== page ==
Resolving Environmental Regulatory Conflict, EPA Project
• identify examples of regulatory conflict
• design and conduct outreach programs to minimize such conflict
• survey current worker exposure data
The project, recently concluded, was performed under contract to the Significant
New Alternatives Policy Program (SNAP) of the U.S. Environmental Protection
Agency. The study considers a group of chemicals which were evaluated and ruled
on under SNAP. An array of selected Federal and Local regulations were analyzed
in terms of conflicts and regulatory goals which are at cross-purposes to SNAP.
Those involved in writing the regulations and policies were consulted in order
to elucidate the rationale for the regulations as were selected individuals
in industry. In addition, availability of newer worker exposure data was evaluated.
A report has been submitted; and outreach programs are currently under development.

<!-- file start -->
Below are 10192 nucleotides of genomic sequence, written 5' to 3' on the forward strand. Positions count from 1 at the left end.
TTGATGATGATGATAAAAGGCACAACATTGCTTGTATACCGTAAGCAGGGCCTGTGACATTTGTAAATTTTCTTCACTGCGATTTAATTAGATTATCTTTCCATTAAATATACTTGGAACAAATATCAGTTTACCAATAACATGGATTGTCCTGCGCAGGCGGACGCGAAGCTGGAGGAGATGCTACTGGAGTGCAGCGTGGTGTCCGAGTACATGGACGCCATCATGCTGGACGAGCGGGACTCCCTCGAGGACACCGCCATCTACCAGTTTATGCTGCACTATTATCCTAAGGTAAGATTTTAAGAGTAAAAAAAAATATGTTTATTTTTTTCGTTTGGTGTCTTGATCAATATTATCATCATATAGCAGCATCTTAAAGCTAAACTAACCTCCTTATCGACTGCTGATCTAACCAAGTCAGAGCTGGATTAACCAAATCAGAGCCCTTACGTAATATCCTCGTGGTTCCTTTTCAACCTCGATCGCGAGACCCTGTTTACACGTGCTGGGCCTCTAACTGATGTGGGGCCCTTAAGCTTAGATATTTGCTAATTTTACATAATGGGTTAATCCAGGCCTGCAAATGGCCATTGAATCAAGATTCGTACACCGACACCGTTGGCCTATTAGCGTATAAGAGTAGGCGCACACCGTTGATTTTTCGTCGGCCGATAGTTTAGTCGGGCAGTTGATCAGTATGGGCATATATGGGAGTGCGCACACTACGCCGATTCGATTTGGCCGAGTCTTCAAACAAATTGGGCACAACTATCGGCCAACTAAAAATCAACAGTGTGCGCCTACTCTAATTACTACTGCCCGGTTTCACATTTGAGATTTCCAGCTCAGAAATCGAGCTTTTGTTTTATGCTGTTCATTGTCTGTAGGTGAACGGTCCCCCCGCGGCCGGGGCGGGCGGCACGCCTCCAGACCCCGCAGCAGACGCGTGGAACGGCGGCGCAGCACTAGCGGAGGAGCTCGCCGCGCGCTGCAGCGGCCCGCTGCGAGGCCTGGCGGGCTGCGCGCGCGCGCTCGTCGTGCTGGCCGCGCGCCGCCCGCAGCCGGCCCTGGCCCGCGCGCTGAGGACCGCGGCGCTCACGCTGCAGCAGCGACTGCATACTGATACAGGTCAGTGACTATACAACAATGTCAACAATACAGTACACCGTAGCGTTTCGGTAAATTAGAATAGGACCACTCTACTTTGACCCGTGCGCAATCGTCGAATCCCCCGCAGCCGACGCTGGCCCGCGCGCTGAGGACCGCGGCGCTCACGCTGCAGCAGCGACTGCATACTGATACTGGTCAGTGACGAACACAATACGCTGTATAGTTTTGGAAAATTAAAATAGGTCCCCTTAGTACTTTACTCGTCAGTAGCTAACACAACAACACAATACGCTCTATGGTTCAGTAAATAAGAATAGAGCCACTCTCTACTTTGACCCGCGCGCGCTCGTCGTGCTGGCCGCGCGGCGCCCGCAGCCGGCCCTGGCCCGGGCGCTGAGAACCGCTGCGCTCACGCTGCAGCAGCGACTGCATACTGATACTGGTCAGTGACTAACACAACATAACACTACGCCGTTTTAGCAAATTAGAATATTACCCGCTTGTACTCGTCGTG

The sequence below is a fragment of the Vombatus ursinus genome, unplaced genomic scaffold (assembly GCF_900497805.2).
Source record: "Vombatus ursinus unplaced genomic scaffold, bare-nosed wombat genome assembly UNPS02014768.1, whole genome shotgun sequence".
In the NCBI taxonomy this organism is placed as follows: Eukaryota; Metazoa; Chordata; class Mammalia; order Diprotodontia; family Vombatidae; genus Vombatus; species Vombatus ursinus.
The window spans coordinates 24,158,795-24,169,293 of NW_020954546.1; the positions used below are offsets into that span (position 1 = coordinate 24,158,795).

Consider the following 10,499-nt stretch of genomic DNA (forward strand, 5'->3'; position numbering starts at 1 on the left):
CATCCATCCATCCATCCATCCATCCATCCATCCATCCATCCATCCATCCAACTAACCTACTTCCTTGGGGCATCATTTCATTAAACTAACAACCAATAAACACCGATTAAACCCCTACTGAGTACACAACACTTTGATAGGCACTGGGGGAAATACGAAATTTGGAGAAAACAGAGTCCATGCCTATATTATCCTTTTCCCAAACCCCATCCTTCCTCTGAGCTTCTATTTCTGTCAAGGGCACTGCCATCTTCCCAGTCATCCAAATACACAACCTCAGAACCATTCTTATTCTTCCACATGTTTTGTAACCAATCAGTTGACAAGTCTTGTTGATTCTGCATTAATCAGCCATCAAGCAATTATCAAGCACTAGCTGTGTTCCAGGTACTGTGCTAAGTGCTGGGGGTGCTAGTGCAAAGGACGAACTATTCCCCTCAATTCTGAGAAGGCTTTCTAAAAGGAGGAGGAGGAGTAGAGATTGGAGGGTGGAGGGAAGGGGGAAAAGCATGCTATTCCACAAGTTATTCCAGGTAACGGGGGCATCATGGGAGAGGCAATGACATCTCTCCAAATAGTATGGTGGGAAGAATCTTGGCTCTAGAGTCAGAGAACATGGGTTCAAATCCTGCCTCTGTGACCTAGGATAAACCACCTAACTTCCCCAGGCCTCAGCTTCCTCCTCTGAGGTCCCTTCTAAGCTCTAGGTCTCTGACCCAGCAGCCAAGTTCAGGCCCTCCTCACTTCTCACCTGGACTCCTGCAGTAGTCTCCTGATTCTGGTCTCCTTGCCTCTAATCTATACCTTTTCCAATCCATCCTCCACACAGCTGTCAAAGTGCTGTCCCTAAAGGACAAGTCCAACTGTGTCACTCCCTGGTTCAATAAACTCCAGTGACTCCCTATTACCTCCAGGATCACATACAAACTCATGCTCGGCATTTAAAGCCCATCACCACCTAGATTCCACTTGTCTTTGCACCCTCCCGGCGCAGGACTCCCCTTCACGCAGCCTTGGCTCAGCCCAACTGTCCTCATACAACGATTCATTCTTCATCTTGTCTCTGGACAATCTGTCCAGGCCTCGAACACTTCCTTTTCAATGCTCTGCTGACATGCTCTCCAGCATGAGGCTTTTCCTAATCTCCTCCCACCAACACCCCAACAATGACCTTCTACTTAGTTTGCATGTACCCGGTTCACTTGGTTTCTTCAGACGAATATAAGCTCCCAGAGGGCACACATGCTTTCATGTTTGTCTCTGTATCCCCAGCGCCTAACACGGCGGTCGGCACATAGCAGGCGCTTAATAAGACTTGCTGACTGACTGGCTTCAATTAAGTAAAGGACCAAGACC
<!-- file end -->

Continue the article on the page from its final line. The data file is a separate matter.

“ Conflicting Environmental Regulatons,” B. Kanegsberg and E. Kanegsberg, 2003 AESF/EPA Conference for Environmental Process Excellence, Daytona Beach, Fl., February 3 - 6, 2003
Kanegsberg, B. and E. Kanegsberg, “When Regulations Collide,” Presentation and Proceedings, CleanTech, 2002, Atlanta, GA, May, 2002.
Kanegsberg, B. and E. Kanegsberg “Reconciling Conflicting Regulations – A Joint Agency Initiative,” introduction to U.S. EPA project, presented at The Twelfth Annual International Workshop on Solvent Substitution and the Elimination of Toxic Substances and Emissions, Scottsdale, AZ, December, 2001.
Outreach Program, Willits, CA
Residents of this small town in Northern California needed to evaluate very complex, technical documents regarding contamination by organic and inorganic contamination. At the request of residents of the town, the California Department of Health Services (DHS) invited BFK Solutions to provide an introduction to chemistry, biochemistry, toxicology and analysis of hazardous waste contamination. The goal was to allow residents to make informed, non-alarmist comments regarding contamination analysis and proposed clean-up plans. The program was designed for non-scientists and was enthusiastically-received.
Reference: Kanegsberg, B. and E. Kanegsberg, “Environmental and Health Impacts of VOC’s,” DHS-sponsored presentation to Willits Community Site Council, Willits, CA January 10, 2002.